Biological: Mesenchymal Stem Cells
Mesenchymal Stem Cells. Dose= 40 X 10E6 in 2 ml. Frequency = one injection. If no evidence of a callus after 6 months a second injection can be proposed.
Other Name: MSC
Placebo Comparator: Culture medium without MSC.
Culture medium used to resuspend the Mesenchymal Stem Cells.
Other: Culture medium without MSC.
2 ml of culture medium.

  Eligibility

Ages Eligible for Study:   18 Years and older
Genders Eligible for Study:   Both
Accepts Healthy Volunteers:   No
Criteria

Inclusion Criteria:

  • Male or female; female patients must use a reliable contraception method
  • Age ≥ 18 years
  • Fracture having no radiological callus after 6 months and absence of any hypertrophic bone reaction.
  • No sepsis
  • Good skin covering
  • Be able and willing to participate in the study
  • Written informed consent

Exclusion Criteria:

  • Evidence of malignancy (except non-melanoma skin cancer) in the past five years
  • Pregnancy or breastfeeding
  • Patient positive by serology or PCR for HIV, hepatitis B or C infection
  • Insufficient reduction of the fracture with displaced fragments
  • Evidence of local sepsis by clinical signs, biological parameters (CRP) and/or positive isotopic scan using Indium-labelled leucocytes
  Contacts and Locations
Choosing to participate in a study is an important personal decision. Talk with your doctor and family members or friends about deciding to join a study. To learn more about this study, you or your doctor may contact the study research staff using the Contacts provided below. For general information, see Learn About Clinical Studies.

Please refer to this study by its ClinicalTrials.gov identifier: NCT01429012

Contacts
Contact: Yves Beguin, Prof, MD, PhD 32/04/3667201 yves.beguin@chu.ulg.ac.be
Contact: Jean-Philippe Hauzeur, MD 32/04/3667863 jean-philippe.hauzeur@chu.ulg.ac.be

Locations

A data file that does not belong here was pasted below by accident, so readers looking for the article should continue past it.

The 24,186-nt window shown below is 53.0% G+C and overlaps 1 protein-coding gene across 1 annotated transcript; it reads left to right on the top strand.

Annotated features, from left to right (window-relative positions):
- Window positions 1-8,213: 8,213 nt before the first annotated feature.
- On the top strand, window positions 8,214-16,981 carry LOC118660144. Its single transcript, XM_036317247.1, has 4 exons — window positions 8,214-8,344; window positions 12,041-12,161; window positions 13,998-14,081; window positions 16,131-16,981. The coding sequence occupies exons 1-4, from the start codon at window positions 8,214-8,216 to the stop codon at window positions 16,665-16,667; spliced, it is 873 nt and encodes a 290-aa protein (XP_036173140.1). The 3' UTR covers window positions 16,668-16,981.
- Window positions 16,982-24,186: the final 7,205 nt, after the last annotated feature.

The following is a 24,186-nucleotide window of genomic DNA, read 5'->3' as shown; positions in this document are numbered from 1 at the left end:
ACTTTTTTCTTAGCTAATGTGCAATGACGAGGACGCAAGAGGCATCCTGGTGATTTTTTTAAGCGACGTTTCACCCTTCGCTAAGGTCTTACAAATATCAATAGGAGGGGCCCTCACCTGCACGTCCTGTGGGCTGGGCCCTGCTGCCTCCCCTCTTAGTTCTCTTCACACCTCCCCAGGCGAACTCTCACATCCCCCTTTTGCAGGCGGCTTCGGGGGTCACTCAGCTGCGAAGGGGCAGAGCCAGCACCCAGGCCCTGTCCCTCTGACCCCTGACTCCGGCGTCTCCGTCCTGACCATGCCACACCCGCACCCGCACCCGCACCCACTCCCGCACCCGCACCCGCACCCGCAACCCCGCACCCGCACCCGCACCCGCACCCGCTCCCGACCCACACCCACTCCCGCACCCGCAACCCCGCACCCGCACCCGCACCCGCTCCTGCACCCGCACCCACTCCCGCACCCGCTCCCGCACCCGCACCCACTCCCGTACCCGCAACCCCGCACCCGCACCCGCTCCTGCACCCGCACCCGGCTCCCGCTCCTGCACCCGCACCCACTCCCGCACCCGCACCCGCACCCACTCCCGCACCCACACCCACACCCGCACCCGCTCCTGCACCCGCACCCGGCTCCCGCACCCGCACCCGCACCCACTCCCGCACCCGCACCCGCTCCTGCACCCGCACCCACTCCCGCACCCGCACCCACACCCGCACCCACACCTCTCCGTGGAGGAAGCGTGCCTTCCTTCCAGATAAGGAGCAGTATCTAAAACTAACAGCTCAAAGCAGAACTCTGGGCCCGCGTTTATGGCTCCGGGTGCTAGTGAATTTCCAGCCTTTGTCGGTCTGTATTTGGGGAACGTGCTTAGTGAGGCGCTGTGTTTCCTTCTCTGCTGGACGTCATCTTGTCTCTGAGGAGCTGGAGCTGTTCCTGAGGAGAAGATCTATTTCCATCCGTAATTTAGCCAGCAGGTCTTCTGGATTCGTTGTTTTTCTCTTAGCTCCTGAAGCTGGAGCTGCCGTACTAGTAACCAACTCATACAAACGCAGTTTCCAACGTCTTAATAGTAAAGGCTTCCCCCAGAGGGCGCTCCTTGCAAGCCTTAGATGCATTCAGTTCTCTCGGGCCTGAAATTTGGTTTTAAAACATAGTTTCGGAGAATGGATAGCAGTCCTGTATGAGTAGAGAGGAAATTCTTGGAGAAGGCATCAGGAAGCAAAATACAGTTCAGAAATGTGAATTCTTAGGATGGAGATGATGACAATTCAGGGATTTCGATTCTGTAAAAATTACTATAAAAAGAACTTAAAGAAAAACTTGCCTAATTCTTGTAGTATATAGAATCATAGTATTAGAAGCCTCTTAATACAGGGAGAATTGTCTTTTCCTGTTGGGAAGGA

Belgium
Liège University Hospital Not yet recruiting
Liège, Belgium, 4000
Contact: Yves Beguin, Prof; MD; PhD    32/4/3667201    yves.beguin@chu.ulg.ac.be   
Contact: Jean-Philippe Hauzer, MD; PhD    32/4/3667863    jean-philippe.hauzeur@chu.ulg.ac.be   
Sub-Investigator: Chantal Lechanteur, PhD         
Sub-Investigator: Etienne Baudoux, MD         
Sub-Investigator: Michel Malaise, Prof, MD, PhD         
Sub-Investigator: William Kurth, MD         
Sub-Investigator: Henri Van Cauwenberge, MD         
Sub-Investigator: Philippe Gillet, Prof, MD, PhD         
Sub-Investigator: Roland Hustinx, Prof, MD, PhD         
Sub-Investigator: Claire Bernard         
Sub-Investigator: Paolo Simoni, MD         
Sponsors and Collaborators
University Hospital of Liege
Investigators
Principal Investigator: Jean Philippe Hauzeur, MD, PhD University Hospital of Liege
Study Chair: Yves Beguin, Prof, MD, PhD University Hospital of Liege
  More Information

No publications provided

Responsible Party: Yves Beguin, MD, PhD, University Hospital of Liege
ClinicalTrials.gov Identifier: NCT01429012     History of Changes
Other Study ID Numbers: TJT1101
Study First Received: September 1, 2011
Last Updated: January 17, 2013
Health Authority: Belgium: Federal Agency for Medicinal Products and Health Products

Keywords provided by University Hospital of Liege:
bone
nonunion fracture
atrophic nonunion fracture
callus
mesenchymal stem cells
cell therapy
autologous
indium
Pet-scan

Additional relevant MeSH terms:
Fractures, Bone
Fractures, Ununited
Wounds and Injuries

ClinicalTrials.gov processed this record on October 23, 2014